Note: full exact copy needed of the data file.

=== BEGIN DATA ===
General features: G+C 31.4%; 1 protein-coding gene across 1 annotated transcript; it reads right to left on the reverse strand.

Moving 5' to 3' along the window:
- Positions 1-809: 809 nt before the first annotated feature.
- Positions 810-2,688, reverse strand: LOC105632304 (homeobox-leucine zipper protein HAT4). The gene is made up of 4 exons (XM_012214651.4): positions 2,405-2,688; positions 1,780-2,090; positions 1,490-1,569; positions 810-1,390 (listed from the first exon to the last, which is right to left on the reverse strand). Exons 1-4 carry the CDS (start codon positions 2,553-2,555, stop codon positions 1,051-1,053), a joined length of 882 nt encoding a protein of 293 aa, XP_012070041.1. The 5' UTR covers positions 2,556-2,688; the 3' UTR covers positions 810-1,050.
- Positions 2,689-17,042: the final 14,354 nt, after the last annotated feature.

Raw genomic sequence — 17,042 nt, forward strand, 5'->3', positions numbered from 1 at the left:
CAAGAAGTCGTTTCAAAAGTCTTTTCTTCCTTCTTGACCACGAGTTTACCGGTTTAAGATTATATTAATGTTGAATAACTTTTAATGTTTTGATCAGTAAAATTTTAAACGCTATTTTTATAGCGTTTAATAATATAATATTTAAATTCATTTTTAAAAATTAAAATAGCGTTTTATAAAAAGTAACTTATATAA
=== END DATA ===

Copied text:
General features: G+C 31.4%; 1 protein-coding gene across 1 annotated transcript; it reads right to left on the reverse strand.

Moving 5' to 3' along the window:
- Positions 1-809: 809 nt before the first annotated feature.
- Positions 810-2,688, reverse strand: LOC105632304 (homeobox-leucine zipper protein HAT4). The gene is made up of 4 exons (XM_012214651.4): positions 2,405-2,688; positions 1,780-2,090; positions 1,490-1,569; positions 810-1,390 (listed from the first exon to the last, which is right to left on the reverse strand). Exons 1-4 carry the CDS (start codon positions 2,553-2,555, stop codon positions 1,051-1,053), a joined length of 882 nt encoding a protein of 293 aa, XP_012070041.1. The 5' UTR covers positions 2,556-2,688; the 3' UTR covers positions 810-1,050.
- Positions 2,689-17,042: the final 14,354 nt, after the last annotated feature.

Raw genomic sequence — 17,042 nt, forward strand, 5'->3', positions numbered from 1 at the left:
CAAGAAGTCGTTTCAAAAGTCTTTTCTTCCTTCTTGACCACGAGTTTACCGGTTTAAGATTATATTAATGTTGAATAACTTTTAATGTTTTGATCAGTAAAATTTTAAACGCTATTTTTATAGCGTTTAATAATATAATATTTAAATTCATTTTTAAAAATTAAAATAGCGTTTTATAAAAAGTAACTTATATAA